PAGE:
The PROBLEM with MULBERRIES
(Notice: Read with this in mind…although everything I will say is true, I have my tongue firmly planted in my cheek.)
Growing up I had the same good feelings about Mulberry that you had. After all, I had fun singing that song, too.
“Here we go ’round the Mulberry bush, the Mulberry bush, the Mulberry bush…so early in the morning.”
1) They are called “bushes” because they grow so fast, but they are trees.
2) Nobody gets up in that early morning to go ’round the Mulberry bush.
Other than the song, I had no familiarity with them as a child, so I experienced no “problems.”
However, as an adult I found a growing number of issues with Mulberry trees.
FIRST, I found I really did not like the berry that much. I found it to be a “watery” version of something much better. If I had no other fruit…for example, if the supply chain issues keep expanding so that problems were created for fruit growers, then it would become necessary to eat Mulberry. I do not claim to understand why we have such supply chain issues, but I have noticed the effect it has had on availability and prices of essential items (like TP or baby formula). So, although I am less than excited about Mulberry berries, I guess I would eat them if events forced the issue. “I would eat them in a house. I would eat them with a mouse…”
I have heard that one variety of Mulberry is responsible for the production of silk. Nevertheless, since I have always worked with my hands I am not overly fond of silk as a fabric. Rough hands and silk don’t get along. It used to be necessary for things like parachutes (strong and lightweight). But today there are so many stronger and less expensive fabrics.
SECOND, I found I did not like the pollen. Every spring its yellow-green pollen falls on EVERYTHING, and even ends up in the house for up to 6 weeks. If you are an allergy sufferer, like my wife who gets shots to reduce the severity of tree pollen, you recognize spring more as a lost season rather than an exciting time. As much as I enjoy watery eyes and sneezing, they can be disturbing when trying to carry on normal conversations. Who doesn’t love pollen dust all over their kitchen counters? Who doesn’t enjoy yellow-green dust all over patio furniture and puddles of yellow-green scum everywhere just after a light rain?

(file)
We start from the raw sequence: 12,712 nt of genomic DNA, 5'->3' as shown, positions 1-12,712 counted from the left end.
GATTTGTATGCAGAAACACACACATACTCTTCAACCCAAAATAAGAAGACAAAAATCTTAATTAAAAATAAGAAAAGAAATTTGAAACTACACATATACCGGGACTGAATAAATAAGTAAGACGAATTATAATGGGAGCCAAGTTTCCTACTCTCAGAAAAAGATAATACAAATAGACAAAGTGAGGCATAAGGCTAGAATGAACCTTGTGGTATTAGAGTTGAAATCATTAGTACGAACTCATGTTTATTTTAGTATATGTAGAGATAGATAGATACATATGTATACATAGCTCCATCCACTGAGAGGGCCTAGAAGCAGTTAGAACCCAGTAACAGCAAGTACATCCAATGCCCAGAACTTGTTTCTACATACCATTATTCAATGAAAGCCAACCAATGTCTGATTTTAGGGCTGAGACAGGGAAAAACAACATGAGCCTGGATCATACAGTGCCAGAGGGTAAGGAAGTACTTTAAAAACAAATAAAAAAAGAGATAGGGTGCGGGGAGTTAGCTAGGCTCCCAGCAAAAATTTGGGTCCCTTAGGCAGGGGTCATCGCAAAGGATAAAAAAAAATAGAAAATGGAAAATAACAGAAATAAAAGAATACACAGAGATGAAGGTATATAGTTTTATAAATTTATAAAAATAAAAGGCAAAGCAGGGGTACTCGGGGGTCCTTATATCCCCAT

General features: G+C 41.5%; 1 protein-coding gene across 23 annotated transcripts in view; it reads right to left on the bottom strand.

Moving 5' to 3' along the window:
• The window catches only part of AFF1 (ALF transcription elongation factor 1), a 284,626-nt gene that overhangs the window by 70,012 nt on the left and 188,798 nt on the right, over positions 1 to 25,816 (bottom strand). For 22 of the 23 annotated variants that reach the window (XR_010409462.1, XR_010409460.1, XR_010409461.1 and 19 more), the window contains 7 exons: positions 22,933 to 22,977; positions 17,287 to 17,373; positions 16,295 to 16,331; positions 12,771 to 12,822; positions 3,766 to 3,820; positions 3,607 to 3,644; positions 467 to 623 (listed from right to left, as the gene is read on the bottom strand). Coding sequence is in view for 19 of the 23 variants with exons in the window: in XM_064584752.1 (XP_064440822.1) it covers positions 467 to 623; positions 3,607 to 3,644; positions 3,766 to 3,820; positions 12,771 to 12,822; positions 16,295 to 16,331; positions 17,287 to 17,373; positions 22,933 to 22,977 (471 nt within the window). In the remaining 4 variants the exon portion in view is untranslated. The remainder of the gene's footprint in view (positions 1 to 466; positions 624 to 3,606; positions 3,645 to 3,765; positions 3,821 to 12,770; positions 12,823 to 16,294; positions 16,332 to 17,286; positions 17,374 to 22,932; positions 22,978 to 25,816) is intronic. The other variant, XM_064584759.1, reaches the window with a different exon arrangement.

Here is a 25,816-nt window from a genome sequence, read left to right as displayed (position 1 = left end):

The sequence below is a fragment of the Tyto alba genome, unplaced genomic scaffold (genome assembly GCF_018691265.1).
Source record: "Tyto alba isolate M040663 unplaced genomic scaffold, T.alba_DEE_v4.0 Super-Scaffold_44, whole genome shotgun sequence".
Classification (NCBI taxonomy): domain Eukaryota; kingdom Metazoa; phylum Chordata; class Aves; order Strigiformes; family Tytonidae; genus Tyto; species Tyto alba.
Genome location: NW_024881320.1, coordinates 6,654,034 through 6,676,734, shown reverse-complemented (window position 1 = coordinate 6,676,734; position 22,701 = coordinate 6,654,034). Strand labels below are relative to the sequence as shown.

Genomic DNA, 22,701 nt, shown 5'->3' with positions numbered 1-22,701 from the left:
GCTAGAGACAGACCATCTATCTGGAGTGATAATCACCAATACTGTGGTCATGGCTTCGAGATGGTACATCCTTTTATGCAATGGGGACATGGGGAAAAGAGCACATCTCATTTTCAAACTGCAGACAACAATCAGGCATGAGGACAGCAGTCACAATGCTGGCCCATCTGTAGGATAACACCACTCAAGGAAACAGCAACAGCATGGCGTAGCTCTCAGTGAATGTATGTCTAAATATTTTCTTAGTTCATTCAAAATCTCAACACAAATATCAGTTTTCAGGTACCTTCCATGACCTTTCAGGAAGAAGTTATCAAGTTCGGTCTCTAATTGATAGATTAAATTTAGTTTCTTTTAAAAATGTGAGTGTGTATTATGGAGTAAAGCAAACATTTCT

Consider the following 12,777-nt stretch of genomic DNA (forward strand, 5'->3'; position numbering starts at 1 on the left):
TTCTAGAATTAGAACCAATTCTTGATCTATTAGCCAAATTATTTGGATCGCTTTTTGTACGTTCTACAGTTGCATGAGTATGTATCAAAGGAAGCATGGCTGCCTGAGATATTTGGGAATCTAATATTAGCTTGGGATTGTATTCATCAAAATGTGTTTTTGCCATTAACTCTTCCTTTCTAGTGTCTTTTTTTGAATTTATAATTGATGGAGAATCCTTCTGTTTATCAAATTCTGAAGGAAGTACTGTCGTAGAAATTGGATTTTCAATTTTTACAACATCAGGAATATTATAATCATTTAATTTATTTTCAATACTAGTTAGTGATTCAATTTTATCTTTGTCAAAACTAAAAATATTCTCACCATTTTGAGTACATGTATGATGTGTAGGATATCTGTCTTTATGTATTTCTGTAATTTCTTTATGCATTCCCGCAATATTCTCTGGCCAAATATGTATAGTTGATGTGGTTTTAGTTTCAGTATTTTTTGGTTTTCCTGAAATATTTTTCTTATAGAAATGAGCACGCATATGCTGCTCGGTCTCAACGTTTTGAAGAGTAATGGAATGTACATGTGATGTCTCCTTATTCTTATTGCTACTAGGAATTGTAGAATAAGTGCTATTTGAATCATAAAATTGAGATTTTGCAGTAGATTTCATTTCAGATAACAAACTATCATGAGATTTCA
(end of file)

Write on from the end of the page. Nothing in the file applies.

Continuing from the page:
THIRD, I found I did not like bird behaviors when there was a producing Mulberry nearby. At our last house a nice neighbor had a maturing tree at the edge of her garden. The birds LOVED those things. And the expected happened. For months nothing outside was safe from purple droppings. NOTHING. Every year someone on the street had to return to their house to wash up and change clothes. During that time we could not sit on the deck without a canopy and a damp cleaning cloth. You cannot imagine how “special” you feel the moment something like that is splashed all over you.
By the way, birds are not the only enjoyers of this purple berry. In one area of a nearby city residents were shocked to find perhaps scores of rats descending upon their properties to participate in this annual delight.
FOURTH, as a direct result of the third point, seedlings began growing everywhere. Mulberry seedlings are decidedly and totally unlike Maple seedlings. They don’t give up! A maple seedling will be killed off by merely mowing the area. Not Mulberry! Nope! You have to dig up the entire root system for each seedling or it will re-grow. God help you if that location is exactly at a fence-line or in a yard-waste pile.
FIFTH, the plant grows incredibly fast. Pray one does not grow over your sewer line or right next to your foundation. They seek water sources with their long root systems and often damage foundations. They overwhelm desired tree-lines, sometimes growing up hidden inside the branches until they are too large to kill by digging up the roots, which now you could not do without killing your desired trees at the same time.
FINALLY, the immature fruit is actually toxic. It can temporarily change your personality (not in a good way) or make you feel very ill. Children (the ones singing that wonderful song) should be warned about this.
In conclusion, the only reason I can imagine for getting up early in the morning, in regard to Mulberry bushes, is to attempt to destroy as many of these horrible trees as humanly possible. Then one can relax with a sigh of satisfaction and enjoy the remainder of the day. If you truly enjoy the berries, it is best to befriend a DISTANT neighbor who ruefully owns one.
Don’t hate me for being honest about this tree. It clearly has a value…as long as it is not anywhere close enough for the pollen to reach my property or for a bird to fly over. If you are thinking of planting one…please consider the neighbors. How well do they respond to relentless irritations? Think of the poor young children who will have to sit inside on beautiful sunny spring days watching through locked-shut windows as pollen fills the air.
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